Solitude

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  • Provenance

    Zeno X Gallery, Antwerp
    Private Collection
    Christie's, New York, 17 May 2007, lot 449
    Acquired at the above sale by the present owner

  • Exhibited

    Antwerp, Zeno X Gallery, Luc Tuymans, Suspended, 29 November 29 - 23 December 1990, p. 15, n.p. (illustrated)

  • Literature

    Ulrich Loock, Juan Vincente Aliaga, Nancy Spector, Hans Rudolf Reust, Luc Tuymans, London, 1996, p. 63 (illustrated, p. 62)
    Ulrich Loock, Juan Vincente Aliaga, Nancy Spector, Hans Rudolf Reust, Luc Tuymans, London, 2011, pp. 59, 63 (illustrated, p. 62)
    Frank Demaegd, ed., Luc Tuymans: Zeno X Gallery, 25 Years of Collaborations, Antwerp, 2016, pp. 15, 260 (illustrated)
    Eva Meyer-Hermann, ed., Luc Tuymans: Catalogue Raisonné of Paintings, Volume 1: 1972-1994, New Haven, 2017, no. LTP 91, pp. 210, 426 (illustrated, p. 211)

  • Video

    Luc Tuymans, 'Solitude', Lot 163

    20th Century & Contemporary Art Day Sale, 14 February

  • Catalogue Essay

    Painted in 1990, Solitude is an evocative early work by Luc Tuymans that draws the viewer into an enigmatic scene filled with suspension and mystery. A solitary figure is situated within a dislocated landscape, his back turned away from the viewer as he stands next to a yellow bus. Tuymans created Solitude as part of the larger body of work entitled Suspended, a series of intimately scaled paintings exhibited at Zeno X Gallery in Antwerp in 1990. An important turning point in Tuymans' practice, this body of work notably represented the first time human figures began populating Tuymans’s scenes and the artist started using more colour than ever before. Widely regarded as an ode to the work of Edward Hopper, an artist Tuymans greatly admired from an early age on, this seminal series consists of vignettes depicting suburban, everyday scenes in which mannequin-like figures are frozen mid-action.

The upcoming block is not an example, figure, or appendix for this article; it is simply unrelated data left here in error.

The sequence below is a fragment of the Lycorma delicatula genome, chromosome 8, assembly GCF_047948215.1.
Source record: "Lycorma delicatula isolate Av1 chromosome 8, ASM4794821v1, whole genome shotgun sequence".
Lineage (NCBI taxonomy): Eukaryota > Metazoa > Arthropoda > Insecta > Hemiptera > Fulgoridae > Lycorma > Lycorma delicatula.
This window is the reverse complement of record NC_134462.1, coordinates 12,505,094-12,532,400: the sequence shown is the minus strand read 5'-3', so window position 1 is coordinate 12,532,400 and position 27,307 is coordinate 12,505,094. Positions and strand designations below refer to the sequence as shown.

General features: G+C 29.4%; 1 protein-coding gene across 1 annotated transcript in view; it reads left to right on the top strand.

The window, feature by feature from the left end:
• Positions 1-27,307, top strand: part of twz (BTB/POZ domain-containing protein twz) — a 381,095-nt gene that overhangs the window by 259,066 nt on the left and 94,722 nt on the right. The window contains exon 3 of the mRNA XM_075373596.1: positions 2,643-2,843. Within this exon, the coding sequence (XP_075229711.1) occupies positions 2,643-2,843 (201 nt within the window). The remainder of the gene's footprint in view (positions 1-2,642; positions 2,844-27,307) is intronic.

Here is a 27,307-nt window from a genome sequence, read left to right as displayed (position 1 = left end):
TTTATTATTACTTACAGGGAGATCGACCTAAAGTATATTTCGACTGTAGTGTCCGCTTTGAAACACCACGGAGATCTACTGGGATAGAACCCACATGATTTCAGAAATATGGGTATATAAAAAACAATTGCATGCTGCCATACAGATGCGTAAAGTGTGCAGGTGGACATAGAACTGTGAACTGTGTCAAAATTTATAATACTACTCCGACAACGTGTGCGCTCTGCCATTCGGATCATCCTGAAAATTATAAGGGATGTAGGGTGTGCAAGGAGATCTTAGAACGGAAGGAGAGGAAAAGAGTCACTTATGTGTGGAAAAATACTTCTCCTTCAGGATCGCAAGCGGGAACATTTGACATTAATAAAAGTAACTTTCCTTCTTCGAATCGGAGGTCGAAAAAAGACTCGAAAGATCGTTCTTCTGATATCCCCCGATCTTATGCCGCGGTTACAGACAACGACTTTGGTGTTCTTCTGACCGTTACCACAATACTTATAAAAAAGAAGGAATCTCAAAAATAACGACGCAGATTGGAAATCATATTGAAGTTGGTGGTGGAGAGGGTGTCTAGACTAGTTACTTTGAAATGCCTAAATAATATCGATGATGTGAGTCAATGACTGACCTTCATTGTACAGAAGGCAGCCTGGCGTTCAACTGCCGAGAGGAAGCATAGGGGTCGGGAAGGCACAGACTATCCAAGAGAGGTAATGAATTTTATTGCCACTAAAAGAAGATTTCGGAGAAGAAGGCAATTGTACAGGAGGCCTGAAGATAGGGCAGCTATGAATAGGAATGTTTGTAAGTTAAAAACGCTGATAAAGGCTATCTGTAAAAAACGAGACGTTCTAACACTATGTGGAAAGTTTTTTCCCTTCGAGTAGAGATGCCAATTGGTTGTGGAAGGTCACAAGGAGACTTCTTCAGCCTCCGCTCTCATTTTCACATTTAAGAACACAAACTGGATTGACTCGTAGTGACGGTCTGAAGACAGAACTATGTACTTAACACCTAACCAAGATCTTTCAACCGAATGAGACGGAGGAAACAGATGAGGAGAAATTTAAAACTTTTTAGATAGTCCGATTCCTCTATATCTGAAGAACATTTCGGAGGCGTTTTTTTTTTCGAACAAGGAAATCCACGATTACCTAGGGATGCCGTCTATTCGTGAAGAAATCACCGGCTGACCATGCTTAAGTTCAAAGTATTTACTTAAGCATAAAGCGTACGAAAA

The dialogue between Tuymans’ and Hopper’s work was a central focus of a conversation between artists Peter Doig, Chris Ofili, Paulina Olowska and art critic Adrian Searle on the occasion of Tuyman’s celebrated exhibition at Tate Modern, London, in 2004. As Doig put forward, ‘there are similarities between the two artists, but I don’t think Tuymans’ work is as melancholic as Hopper’s. Tuymans’ painting appears to be more about a dissolved memory, rather than a present condition’ (Peter Doig, quoted in ‘Luc Tuymans’, Tate Etc., Issue 1, Summer 2004, online).

    As is typical for his artistic process, Tuymans based Solitude on a pre-existing image that he carefully selected over a lengthy contemplative phase and then reconstructed in a single burst of painting. It is through the act of painting that Tuymans probes the gap between the image and what it represents; his choice of cropping and zooming into the subject renders any straightforward narrative readings impossible, while his distinctive colour palette and expressionistic brushwork imbue the image with a sense of ambiguity and the uncanny. As Ulrich Loock indeed noted speaking of the Suspended series, ‘the representation of suburban idylls are immersed in signs of unnaturalness, of dislocation, of impotence, forelornness…harmlessness and peace are deceptive, imbued’ (Ulrich Loock, Luc Tuymans, Hong Kong, 1996, p. 59). A quintessential example of Tuymans’ Suspended series, Solitude powerfully exemplifies how Tuymans extends Hopper’s existential investigations into themes of solitude and loneliness, while simultaneously probing the very subjectivity of representation.

163

Solitude

signed and dated 'Luc Tuymans 1990' on the reverse
oil on canvas
34 x 34 cm (13 3/8 x 13 3/8 in.)
Painted in 1990.

Estimate
£180,000 - 250,000 ‡ ♠

sold for £250,000

Contact Specialist

Tamila Kerimova
Specialist, Head of Day Sale, Director, 20th Century & Contemporary Art

44 20 7318 4065
tkerimova@phillips.com

20th Century & Contemporary Art Day Sale

London Auction 14 February 2020